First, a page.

Problems arise here because, by forcing us to consider why any of this is happening, the narrative runs an inevitable collision course with the events of November 11, 1963. And here we get a one-paragraph treatment of Gael Martinez, who is Lee Harvey Oswald in the book. ("His mother said he loved to laugh.") Two lines on a rogue element within the CIA driving the whole process. A single, very unfortunate line suggesting the metaphoric power of funny men/straight men duos--the "smooth yin and nutty yang"--to explain the relationship between Martinez-who-is-Oswald and a second gunman on the grassy knoll. Showbiz might flip the bird at the moment of impact, but there are no survivors.
Not to suggest that these historical events demand unswerving straight-faced treatment. Lenny Bruce famously started the laughing less than 24 hours after Kennedy was dead by stepping onstage at the Village Theatre in New York and saying "Vaughn Meader is screwed." (An anecdote repeated in the book as if readers wouldn't see the punch line coming.) It is only to say that the book re-renders a set of 20th century tragedies in farcical tones: Kennedy's assassination, of course, but also the reflected and protracted celebrity death of Vaughn Meader thereafter. What does Grant learn from his fictionalized quest into real-life events? And if nothing, what do we see him missing, beyond his re-screwing of Vaughn Meader by fictional proxy?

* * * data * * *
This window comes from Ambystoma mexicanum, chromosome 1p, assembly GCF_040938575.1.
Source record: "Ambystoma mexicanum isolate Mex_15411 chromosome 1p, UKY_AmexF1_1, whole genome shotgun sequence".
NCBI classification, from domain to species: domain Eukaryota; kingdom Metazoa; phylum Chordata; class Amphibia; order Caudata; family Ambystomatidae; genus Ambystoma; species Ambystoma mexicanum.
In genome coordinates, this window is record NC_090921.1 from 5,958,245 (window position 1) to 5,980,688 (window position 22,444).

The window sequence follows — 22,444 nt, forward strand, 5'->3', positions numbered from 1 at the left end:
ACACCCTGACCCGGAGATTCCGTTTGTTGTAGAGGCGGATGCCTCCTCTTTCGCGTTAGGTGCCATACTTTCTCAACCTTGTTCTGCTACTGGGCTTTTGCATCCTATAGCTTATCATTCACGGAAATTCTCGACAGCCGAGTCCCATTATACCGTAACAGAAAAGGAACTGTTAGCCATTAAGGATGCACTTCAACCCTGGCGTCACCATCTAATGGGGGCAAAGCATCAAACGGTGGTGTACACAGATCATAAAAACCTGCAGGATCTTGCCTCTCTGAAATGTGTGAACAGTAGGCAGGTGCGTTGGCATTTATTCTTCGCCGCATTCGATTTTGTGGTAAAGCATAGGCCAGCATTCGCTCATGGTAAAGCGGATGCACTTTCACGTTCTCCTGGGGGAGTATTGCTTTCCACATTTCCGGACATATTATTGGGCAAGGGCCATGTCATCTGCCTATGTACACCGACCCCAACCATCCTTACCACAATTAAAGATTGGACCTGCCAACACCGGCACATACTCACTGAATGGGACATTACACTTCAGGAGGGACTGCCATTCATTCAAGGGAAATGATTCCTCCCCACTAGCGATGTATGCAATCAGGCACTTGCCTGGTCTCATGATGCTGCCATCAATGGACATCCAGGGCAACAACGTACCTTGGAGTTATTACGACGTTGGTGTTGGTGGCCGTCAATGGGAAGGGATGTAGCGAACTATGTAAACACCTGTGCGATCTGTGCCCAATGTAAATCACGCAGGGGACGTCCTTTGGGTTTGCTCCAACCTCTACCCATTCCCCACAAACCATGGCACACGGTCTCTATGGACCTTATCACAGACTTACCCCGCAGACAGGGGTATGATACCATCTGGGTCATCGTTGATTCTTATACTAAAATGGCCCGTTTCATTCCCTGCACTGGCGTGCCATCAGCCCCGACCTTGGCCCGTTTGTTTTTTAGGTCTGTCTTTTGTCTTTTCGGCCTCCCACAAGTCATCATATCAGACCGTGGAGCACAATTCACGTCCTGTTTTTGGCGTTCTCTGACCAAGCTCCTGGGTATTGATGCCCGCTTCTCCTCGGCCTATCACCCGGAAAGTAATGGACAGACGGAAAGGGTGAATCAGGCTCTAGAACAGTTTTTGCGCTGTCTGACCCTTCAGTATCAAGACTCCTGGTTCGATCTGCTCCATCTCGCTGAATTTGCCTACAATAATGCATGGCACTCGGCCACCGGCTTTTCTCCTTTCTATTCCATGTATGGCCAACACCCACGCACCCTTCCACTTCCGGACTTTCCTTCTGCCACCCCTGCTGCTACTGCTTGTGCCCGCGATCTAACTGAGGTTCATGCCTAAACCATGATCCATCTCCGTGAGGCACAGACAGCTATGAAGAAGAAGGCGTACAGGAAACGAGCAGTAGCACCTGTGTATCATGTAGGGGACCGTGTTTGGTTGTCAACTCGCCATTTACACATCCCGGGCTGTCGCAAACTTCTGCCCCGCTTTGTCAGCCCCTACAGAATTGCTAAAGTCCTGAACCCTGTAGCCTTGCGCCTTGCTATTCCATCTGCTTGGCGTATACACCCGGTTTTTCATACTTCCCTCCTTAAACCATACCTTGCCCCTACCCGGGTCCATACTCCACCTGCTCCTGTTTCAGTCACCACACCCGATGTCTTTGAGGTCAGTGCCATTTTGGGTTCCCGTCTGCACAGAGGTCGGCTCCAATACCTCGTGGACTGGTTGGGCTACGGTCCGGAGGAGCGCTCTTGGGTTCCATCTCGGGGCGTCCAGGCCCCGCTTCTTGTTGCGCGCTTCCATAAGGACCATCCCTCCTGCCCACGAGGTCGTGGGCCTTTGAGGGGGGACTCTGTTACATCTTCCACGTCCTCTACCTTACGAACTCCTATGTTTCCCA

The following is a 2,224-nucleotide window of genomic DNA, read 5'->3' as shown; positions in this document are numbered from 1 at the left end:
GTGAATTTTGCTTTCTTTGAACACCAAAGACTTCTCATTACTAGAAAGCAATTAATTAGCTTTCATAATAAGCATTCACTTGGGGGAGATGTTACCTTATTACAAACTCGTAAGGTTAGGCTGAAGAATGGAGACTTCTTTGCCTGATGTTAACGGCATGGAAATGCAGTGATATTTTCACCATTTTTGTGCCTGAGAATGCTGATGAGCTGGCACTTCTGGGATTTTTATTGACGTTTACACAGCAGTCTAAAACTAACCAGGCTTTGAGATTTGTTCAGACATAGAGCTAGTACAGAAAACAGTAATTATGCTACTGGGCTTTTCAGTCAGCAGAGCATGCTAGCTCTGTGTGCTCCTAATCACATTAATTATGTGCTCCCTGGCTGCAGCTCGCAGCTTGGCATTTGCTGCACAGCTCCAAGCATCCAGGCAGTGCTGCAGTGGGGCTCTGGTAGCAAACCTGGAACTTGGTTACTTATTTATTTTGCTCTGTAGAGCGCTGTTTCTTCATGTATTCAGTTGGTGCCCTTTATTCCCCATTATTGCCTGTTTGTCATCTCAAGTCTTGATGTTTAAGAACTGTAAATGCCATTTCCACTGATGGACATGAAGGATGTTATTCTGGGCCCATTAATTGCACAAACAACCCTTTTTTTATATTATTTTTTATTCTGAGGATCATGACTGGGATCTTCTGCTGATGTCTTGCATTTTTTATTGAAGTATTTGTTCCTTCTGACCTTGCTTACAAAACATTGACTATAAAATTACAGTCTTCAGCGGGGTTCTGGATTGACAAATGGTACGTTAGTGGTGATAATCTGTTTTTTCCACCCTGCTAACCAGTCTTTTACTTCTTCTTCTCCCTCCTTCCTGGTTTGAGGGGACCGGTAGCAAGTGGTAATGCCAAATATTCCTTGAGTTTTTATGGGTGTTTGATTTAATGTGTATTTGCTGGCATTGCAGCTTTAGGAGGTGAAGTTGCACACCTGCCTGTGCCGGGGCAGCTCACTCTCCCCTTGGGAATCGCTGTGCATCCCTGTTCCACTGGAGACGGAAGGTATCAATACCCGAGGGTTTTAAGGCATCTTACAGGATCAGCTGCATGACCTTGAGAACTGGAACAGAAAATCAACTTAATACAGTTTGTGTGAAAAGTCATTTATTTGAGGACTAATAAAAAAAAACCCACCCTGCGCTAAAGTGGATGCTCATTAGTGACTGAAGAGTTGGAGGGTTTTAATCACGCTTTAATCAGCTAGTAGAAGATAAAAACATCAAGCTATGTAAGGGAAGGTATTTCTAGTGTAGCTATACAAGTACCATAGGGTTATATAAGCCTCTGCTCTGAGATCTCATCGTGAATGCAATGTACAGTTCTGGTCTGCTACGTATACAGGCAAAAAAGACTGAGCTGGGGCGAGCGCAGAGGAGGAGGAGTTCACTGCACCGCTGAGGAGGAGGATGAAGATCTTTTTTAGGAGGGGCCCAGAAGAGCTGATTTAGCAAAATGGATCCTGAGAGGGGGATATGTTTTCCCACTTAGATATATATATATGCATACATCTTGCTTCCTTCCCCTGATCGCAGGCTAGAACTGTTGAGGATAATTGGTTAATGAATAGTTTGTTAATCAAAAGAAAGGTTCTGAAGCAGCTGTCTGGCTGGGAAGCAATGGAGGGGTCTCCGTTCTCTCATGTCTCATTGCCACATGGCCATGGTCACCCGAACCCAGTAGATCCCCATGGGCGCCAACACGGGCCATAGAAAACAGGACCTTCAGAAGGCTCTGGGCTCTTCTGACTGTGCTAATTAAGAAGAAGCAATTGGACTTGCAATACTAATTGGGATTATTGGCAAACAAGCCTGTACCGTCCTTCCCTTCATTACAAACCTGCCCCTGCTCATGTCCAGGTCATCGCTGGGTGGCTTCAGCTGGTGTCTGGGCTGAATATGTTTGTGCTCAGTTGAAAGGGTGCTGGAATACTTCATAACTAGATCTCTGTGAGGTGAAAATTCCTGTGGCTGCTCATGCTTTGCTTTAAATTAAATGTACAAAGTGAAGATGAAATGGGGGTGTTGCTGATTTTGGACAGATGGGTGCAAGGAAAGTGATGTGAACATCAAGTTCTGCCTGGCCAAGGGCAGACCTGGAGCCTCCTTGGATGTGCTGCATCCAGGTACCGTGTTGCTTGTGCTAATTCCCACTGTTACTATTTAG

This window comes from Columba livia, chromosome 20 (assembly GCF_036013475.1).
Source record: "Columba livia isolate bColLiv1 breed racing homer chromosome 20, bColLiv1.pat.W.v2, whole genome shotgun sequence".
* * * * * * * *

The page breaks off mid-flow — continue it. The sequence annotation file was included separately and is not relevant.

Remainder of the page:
I don't know. And although I am sure Anderson would have a good answer, I can't read through Nathan Grant to find it. I can't decipher the feelings or insights of a man who utters the following compulsive irony after Wynn is shot in a tacky Canadian casino: "I had infected this place of happy beavers and helpful Mounties. I was a harbinger of death and destruction. I was a horseman of the showbiz apocalypse." Who believes this exactly, in order that we might direct our amusement? Grant? Anderson? And if neither, then ...?
Whimsy has to be the hardest tone to strike and hold in literature, however much pop culture encourages this light, disconnected state of mind. It demands you work in zero gravity, where action and understandable human motive are decoupled. And for this reason alone, it is not particularly conducive to a discussion of fame and celebrity. Because however mysterious the Machinery of Fame might be, however hid-den the formula by which "it" is calculated and dispensed and withdrawn, there is a machinery somewhere hidden, governed by old pushes and ancient pulls. And Showbiz is not very showbiz without them.
Timothy Taylor is the author of four books, most recently the novel Story House (Knopf, 2006).
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|Publication:||Literary Review of Canada|
|Article Type:||Book review|
|Date:||May 1, 2006|